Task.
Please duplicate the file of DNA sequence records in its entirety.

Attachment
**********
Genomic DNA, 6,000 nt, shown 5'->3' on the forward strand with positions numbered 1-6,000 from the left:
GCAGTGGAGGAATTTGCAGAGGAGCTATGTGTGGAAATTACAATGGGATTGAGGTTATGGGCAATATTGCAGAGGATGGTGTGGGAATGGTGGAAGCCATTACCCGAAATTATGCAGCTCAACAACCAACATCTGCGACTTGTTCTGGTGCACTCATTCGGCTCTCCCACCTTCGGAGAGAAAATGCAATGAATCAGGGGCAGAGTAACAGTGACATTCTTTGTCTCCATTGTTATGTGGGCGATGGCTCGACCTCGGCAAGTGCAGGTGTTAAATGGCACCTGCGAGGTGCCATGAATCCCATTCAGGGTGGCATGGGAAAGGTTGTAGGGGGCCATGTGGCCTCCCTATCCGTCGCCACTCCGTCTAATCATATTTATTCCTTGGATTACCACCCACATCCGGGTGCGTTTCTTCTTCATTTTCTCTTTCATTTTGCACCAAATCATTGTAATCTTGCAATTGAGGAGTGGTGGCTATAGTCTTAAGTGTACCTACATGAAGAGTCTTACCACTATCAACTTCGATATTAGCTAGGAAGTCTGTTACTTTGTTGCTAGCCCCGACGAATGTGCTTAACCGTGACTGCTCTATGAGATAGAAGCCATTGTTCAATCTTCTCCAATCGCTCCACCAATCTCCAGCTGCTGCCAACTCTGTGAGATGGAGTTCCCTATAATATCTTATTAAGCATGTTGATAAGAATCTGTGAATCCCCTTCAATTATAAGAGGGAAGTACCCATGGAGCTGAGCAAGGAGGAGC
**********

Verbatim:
Genomic DNA, 6,000 nt, shown 5'->3' on the forward strand with positions numbered 1-6,000 from the left:
GCAGTGGAGGAATTTGCAGAGGAGCTATGTGTGGAAATTACAATGGGATTGAGGTTATGGGCAATATTGCAGAGGATGGTGTGGGAATGGTGGAAGCCATTACCCGAAATTATGCAGCTCAACAACCAACATCTGCGACTTGTTCTGGTGCACTCATTCGGCTCTCCCACCTTCGGAGAGAAAATGCAATGAATCAGGGGCAGAGTAACAGTGACATTCTTTGTCTCCATTGTTATGTGGGCGATGGCTCGACCTCGGCAAGTGCAGGTGTTAAATGGCACCTGCGAGGTGCCATGAATCCCATTCAGGGTGGCATGGGAAAGGTTGTAGGGGGCCATGTGGCCTCCCTATCCGTCGCCACTCCGTCTAATCATATTTATTCCTTGGATTACCACCCACATCCGGGTGCGTTTCTTCTTCATTTTCTCTTTCATTTTGCACCAAATCATTGTAATCTTGCAATTGAGGAGTGGTGGCTATAGTCTTAAGTGTACCTACATGAAGAGTCTTACCACTATCAACTTCGATATTAGCTAGGAAGTCTGTTACTTTGTTGCTAGCCCCGACGAATGTGCTTAACCGTGACTGCTCTATGAGATAGAAGCCATTGTTCAATCTTCTCCAATCGCTCCACCAATCTCCAGCTGCTGCCAACTCTGTGAGATGGAGTTCCCTATAATATCTTATTAAGCATGTTGATAAGAATCTGTGAATCCCCTTCAATTATAAGAGGGAAGTACCCATGGAGCTGAGCAAGGAGGAGC